1. There is a butterfly sanctuary and it’s delightful. It’s not in Puerto, so you’ll need to head towards Icod de Los Vinos. It’s a village a bit to the south and it’s super nice in its own right. You can also see the 1,000-year-old “Dragon” tree while you’re there. 
  2. Something you might not notice if you’re merely vacationing here is that there are a lot — and I mean a lot — of cats here. I think I’ve counted at least five black neighborhood cats in particular. The locals feed them and they are just the sweetest things. I already have two “friends” who sometimes wait for me on my evening walks, and they compete for my attention. Additionally, a lot of people not wanting to go through the hassle of moving with their pets abandon a lot of them on the islands. If we end up staying here permanently, I think adopting one would be a lovely thing to do. If you would like to know more about rehoming your pet on the island, check out the Canary Island Pet Re-homing Service group on Facebook. The group has dedicated itself to helping out strays from all over the Canary Islands. 
  3. Islands do Christmas right. Usually, by the end of the holiday, I’m so over it. I never wanted it to end after moving to Tenerife. There were lights up everywhere and they had lovely holiday music blasting in the streets. It was pretty cool, to say the least. 
Inspired by moving to Tenerife, Amanda painted some flowers on a trellis
The Canary Islands are as pretty as an Amanda Whitten picture

Only time will tell what happens after moving to Tenerife. This is one of the first occasions I’ve ever felt so safe and secure in my living situation. I find it so comforting to simply exist in a place filled with so much beauty. I find ample opportunities from which to draw my artistic inspiration. There are so many gorgeous flowers on the walls, in the ravines, and on the wooden trellises that populate the streets everywhere. The people are very friendly. It’s enough to make even the most unpoetic person (like myself) desire to compose something. Speaking of which….**Ahem**

Haha just kidding. I wouldn’t subject you to all that.

Thanks for reading…

Squirrel Girl

38 thoughts on “Moving to Tenerife: A Paradoxical Paradise

  1. This was such a great read. I always enjoy seeing the pros and cons of an area. I know whenever I’ve said, “Can you imagine living here?” it’s always been while I was on vacation. Well, everything is usually perfect when you’re on vacation. LOL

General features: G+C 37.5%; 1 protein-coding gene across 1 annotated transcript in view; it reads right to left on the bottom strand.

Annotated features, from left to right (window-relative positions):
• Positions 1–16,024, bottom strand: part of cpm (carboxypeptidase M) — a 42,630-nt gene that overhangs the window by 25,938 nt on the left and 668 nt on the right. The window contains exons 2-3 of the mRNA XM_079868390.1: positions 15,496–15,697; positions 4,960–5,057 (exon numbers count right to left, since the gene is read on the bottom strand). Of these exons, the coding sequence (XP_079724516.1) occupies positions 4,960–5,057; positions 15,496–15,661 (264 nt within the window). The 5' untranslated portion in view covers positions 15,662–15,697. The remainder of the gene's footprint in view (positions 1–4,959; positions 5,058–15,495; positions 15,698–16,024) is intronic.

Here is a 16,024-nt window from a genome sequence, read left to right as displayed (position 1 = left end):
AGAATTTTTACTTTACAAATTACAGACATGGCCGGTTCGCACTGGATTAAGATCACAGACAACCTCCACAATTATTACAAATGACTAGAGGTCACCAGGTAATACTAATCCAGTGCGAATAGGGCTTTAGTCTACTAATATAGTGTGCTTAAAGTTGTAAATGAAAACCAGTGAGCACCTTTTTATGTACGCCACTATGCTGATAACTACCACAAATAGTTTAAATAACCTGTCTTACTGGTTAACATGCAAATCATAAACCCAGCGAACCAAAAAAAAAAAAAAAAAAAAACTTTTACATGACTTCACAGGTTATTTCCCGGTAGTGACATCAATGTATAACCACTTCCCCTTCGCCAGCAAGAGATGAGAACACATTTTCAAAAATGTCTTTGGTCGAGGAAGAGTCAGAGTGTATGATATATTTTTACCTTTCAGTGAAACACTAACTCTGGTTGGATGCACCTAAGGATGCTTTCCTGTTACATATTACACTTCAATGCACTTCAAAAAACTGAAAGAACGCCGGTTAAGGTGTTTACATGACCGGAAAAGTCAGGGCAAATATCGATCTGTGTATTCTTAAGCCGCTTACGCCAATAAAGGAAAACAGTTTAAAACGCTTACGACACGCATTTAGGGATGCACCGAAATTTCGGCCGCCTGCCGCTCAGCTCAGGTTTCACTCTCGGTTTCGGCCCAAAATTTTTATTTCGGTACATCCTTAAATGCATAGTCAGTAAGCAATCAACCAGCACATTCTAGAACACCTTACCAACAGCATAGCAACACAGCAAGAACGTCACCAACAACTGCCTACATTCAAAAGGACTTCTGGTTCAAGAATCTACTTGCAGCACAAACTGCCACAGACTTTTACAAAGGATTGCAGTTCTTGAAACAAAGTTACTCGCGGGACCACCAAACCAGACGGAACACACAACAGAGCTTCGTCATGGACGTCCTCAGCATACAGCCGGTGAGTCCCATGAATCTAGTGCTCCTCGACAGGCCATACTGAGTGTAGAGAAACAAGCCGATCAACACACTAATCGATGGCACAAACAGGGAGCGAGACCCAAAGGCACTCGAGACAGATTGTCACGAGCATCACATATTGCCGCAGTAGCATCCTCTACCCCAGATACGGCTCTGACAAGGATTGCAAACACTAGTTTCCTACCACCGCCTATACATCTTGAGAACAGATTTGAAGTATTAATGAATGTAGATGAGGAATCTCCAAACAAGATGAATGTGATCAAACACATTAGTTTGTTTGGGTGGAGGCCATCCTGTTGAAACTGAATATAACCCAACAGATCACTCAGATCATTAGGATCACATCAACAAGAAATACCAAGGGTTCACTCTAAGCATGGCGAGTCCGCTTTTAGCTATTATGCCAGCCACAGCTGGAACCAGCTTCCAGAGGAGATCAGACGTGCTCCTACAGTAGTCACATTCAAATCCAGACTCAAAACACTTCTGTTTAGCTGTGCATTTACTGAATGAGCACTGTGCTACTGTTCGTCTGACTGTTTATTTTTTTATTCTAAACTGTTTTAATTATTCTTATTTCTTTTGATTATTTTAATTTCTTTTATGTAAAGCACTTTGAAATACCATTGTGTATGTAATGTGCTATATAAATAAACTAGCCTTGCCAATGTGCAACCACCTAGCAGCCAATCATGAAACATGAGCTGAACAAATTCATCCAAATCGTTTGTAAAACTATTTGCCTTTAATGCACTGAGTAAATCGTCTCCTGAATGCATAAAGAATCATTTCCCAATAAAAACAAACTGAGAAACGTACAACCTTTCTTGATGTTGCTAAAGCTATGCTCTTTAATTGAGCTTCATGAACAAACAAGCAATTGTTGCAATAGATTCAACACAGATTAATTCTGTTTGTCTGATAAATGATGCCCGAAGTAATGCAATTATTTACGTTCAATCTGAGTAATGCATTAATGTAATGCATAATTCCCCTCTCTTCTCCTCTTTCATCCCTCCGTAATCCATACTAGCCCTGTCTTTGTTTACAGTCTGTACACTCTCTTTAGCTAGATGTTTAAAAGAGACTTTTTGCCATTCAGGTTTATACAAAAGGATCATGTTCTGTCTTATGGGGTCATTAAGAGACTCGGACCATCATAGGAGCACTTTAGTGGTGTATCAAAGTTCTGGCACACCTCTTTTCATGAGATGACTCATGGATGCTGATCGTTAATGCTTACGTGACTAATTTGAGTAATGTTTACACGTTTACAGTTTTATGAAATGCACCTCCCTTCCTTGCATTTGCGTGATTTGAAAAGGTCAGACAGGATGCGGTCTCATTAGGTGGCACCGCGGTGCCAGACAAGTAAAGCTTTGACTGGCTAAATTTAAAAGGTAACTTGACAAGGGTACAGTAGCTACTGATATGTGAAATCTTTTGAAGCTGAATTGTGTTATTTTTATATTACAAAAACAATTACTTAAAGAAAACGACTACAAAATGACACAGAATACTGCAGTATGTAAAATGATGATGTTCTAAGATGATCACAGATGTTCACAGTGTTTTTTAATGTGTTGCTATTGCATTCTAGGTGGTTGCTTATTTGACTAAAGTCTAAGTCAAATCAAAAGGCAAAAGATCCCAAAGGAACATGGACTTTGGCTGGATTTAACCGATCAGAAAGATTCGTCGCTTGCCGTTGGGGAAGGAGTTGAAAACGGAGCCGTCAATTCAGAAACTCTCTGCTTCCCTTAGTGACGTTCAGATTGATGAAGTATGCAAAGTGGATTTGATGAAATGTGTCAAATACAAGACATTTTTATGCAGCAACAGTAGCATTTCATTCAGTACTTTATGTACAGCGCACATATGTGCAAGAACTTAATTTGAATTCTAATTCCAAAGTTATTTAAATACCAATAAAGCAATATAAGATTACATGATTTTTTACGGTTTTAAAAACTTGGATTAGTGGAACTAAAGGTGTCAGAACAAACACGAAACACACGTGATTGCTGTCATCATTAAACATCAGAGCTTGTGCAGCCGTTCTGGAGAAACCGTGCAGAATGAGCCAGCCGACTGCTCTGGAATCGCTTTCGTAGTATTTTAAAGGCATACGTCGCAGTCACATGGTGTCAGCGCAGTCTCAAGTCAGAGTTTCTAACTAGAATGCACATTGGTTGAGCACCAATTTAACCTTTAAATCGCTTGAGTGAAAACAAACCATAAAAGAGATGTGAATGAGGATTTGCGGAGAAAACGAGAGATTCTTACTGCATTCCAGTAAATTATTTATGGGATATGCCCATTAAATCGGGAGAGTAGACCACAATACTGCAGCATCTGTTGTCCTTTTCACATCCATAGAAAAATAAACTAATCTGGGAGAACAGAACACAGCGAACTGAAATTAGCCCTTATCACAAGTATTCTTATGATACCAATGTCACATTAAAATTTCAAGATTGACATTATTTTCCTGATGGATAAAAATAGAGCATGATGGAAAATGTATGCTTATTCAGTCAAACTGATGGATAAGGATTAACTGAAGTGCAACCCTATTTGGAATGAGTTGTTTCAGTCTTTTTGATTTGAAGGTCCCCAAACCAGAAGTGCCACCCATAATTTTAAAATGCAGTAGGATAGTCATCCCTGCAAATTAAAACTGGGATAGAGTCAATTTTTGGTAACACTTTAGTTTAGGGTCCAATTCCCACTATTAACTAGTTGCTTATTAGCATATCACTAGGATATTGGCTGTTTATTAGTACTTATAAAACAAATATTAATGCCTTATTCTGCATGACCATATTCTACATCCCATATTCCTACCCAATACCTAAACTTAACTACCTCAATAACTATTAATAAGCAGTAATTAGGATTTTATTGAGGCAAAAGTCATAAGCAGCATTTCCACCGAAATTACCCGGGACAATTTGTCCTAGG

1. Thanks! And omg yes! That is so true. Something else I forgot to put in my piece is that it’s nearly impossible to get things shipped here from most companies, including Amazon. That’s island life for ya, I guess! 🤷🏼‍♀️

  2. this place sounds amazing and looks so picturesque. But like any place in the world, there are always the not so perfect things. Sorry to hear your first year was hard but I think you have come away much better. Interesting fact about the cats!

  3. This was such an entertaining read. It seems down-to-earth and realistic and I really enjoyed reading it. I love reading about the pros/cons of moving to a location.

  4. I really appreciate that. Maybe thats why I like writing pros and cons lists about places– I like reading them myself

  5. How wonderful to share these insights. You have me wanting to visit the area during the holiday season for sure! Oh and I’d try that pizza any time of the year. 🙂

  6. You know, this post really made me think about all the times I’ve said, “I’d love to live here! Can you imagine?” when I was on vacation. Things are far different when you’re going about your day to day life. LOL

  7. My husband loves Tenerife! Such fond memories with beautiful beaches and lovely scenery. It is always different when you are moving or only on a short holiday visit.

  8. I live in a traditional vacation spot – Las Vegas – and I can only conquer that it is so different to live here, then to visit as a tourist. There is a lot to cities the tourists do not get to see, where all of the “regulars” hang out – thank you for giving your unique inside into Tenerife – blessings!

  9. I really enjoy reading posts like this one. When you travel to a different country is one thing. But when you move in for a long stay, well, it’s quite an adventure.

  10. This sounds like a great place to live.A place surrounded with facilities and places of attraction can make the life comfortable.

    1. Oh so very true. And i love my town. We went to a different one yesterday and it was nice but it had nowhere near as much to explore as Puerto

  11. That sounds like an amazing place to live. I’d love to just go there to visit sometime. Loving all the photos too.

  12. That’s so fantastic that you’re experiencing such a different and beautiful place to live. I’m not adventurous at all. I live about a 40 minute drive from where I was born.

  13. Tenerife seems like a decent place. It looks like a paradise. I can’t wait to discover its gastronomic scene!

  14. Oh thank you! Ive gotten lucky with many of the photos. It’s so hard for them to do the actual place justice!

  15. I have never been there, but this sounds like a great place to visit. Thanks for sharing the pros and cons of this place really appreciate it.

  16. Such beautiful pictures. I have as wondered what it would be like to live in a place like that. However, there is always some negative to some places.

  17. Never heard of Tenerife before but that sounds like a wonderful place to live in with plenty of areas to explore.